Problems with “embryo-like” stem cells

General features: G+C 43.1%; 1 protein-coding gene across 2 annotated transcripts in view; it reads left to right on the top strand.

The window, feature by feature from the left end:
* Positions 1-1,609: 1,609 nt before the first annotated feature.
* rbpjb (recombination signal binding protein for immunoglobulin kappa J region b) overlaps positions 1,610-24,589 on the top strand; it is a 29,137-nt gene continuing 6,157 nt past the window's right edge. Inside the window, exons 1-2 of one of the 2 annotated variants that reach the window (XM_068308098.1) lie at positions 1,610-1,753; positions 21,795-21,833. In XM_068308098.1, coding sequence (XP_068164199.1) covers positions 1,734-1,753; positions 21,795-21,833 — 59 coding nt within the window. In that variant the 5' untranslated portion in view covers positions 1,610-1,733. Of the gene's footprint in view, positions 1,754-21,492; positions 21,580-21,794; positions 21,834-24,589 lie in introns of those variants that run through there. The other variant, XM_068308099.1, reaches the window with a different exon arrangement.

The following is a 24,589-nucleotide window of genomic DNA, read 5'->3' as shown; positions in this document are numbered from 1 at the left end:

Toronto scientists at Mount Sinai Hospital have discovered problems in using reprogrammed stem cells for personalized organ repair. “It looks like the reprogramming process which creates (embryonic-like) stem cells from skin cells is creating damage or mutations,” said Andras Nagy, one of the lead authors of the study published in the journal Nature. These cells, known as induced pluripotent stem cells (iPS cells), were found by researchers to have three times as many genetic mutations as embryonic stem cells. In 2007, scientists discovered how to create iPS cells using potentially cancer-causing viruses. They do not yet know whether the mutations are good or bad and will have to turn the cells into a particular tissue type to assess the effect of the mutations. The iPS cells were lauded as ethical alternatives to embryonic stem cell research that requires the destruction of human beings at the embryo stage of development.

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